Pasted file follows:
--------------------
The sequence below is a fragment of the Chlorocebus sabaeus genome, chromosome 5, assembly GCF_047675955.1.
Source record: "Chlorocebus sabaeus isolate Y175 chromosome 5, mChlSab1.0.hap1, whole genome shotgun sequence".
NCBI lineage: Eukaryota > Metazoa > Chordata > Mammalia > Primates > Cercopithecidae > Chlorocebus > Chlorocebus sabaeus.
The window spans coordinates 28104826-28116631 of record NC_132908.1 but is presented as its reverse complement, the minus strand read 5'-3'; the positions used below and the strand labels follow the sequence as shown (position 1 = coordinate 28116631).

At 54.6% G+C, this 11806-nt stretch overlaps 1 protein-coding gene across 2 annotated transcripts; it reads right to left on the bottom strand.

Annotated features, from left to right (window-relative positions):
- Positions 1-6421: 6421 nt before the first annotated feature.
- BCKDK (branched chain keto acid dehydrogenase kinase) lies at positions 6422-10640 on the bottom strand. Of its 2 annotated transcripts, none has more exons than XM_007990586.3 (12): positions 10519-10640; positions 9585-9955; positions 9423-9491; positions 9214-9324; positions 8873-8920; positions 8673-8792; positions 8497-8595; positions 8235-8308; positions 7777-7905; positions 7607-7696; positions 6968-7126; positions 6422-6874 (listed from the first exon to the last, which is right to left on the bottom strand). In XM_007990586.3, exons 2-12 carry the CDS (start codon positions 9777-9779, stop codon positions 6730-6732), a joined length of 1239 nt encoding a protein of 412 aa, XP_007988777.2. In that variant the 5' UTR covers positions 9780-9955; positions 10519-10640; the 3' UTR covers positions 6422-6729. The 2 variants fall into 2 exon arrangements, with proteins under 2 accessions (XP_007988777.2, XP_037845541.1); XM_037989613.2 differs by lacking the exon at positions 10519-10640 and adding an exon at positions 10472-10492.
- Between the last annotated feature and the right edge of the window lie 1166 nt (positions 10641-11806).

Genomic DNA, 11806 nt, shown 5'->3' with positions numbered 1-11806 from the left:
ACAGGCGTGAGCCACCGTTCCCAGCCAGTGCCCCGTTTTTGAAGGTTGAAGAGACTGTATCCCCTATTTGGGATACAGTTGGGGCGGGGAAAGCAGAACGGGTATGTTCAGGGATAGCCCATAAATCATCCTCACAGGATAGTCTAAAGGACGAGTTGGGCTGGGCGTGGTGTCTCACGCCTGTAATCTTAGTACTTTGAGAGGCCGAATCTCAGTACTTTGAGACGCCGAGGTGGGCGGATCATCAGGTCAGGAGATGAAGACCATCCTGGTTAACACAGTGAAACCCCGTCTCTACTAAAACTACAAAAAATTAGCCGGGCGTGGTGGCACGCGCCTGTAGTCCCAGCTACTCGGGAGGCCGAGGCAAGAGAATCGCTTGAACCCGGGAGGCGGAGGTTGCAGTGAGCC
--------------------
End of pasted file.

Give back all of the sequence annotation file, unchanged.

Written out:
The sequence below is a fragment of the Chlorocebus sabaeus genome, chromosome 5, assembly GCF_047675955.1.
Source record: "Chlorocebus sabaeus isolate Y175 chromosome 5, mChlSab1.0.hap1, whole genome shotgun sequence".
NCBI lineage: Eukaryota > Metazoa > Chordata > Mammalia > Primates > Cercopithecidae > Chlorocebus > Chlorocebus sabaeus.
The window spans coordinates 28104826-28116631 of record NC_132908.1 but is presented as its reverse complement, the minus strand read 5'-3'; the positions used below and the strand labels follow the sequence as shown (position 1 = coordinate 28116631).

At 54.6% G+C, this 11806-nt stretch overlaps 1 protein-coding gene across 2 annotated transcripts; it reads right to left on the bottom strand.

Annotated features, from left to right (window-relative positions):
- Positions 1-6421: 6421 nt before the first annotated feature.
- BCKDK (branched chain keto acid dehydrogenase kinase) lies at positions 6422-10640 on the bottom strand. Of its 2 annotated transcripts, none has more exons than XM_007990586.3 (12): positions 10519-10640; positions 9585-9955; positions 9423-9491; positions 9214-9324; positions 8873-8920; positions 8673-8792; positions 8497-8595; positions 8235-8308; positions 7777-7905; positions 7607-7696; positions 6968-7126; positions 6422-6874 (listed from the first exon to the last, which is right to left on the bottom strand). In XM_007990586.3, exons 2-12 carry the CDS (start codon positions 9777-9779, stop codon positions 6730-6732), a joined length of 1239 nt encoding a protein of 412 aa, XP_007988777.2. In that variant the 5' UTR covers positions 9780-9955; positions 10519-10640; the 3' UTR covers positions 6422-6729. The 2 variants fall into 2 exon arrangements, with proteins under 2 accessions (XP_007988777.2, XP_037845541.1); XM_037989613.2 differs by lacking the exon at positions 10519-10640 and adding an exon at positions 10472-10492.
- Between the last annotated feature and the right edge of the window lie 1166 nt (positions 10641-11806).

Genomic DNA, 11806 nt, shown 5'->3' with positions numbered 1-11806 from the left:
ACAGGCGTGAGCCACCGTTCCCAGCCAGTGCCCCGTTTTTGAAGGTTGAAGAGACTGTATCCCCTATTTGGGATACAGTTGGGGCGGGGAAAGCAGAACGGGTATGTTCAGGGATAGCCCATAAATCATCCTCACAGGATAGTCTAAAGGACGAGTTGGGCTGGGCGTGGTGTCTCACGCCTGTAATCTTAGTACTTTGAGAGGCCGAATCTCAGTACTTTGAGACGCCGAGGTGGGCGGATCATCAGGTCAGGAGATGAAGACCATCCTGGTTAACACAGTGAAACCCCGTCTCTACTAAAACTACAAAAAATTAGCCGGGCGTGGTGGCACGCGCCTGTAGTCCCAGCTACTCGGGAGGCCGAGGCAAGAGAATCGCTTGAACCCGGGAGGCGGAGGTTGCAGTGAGCC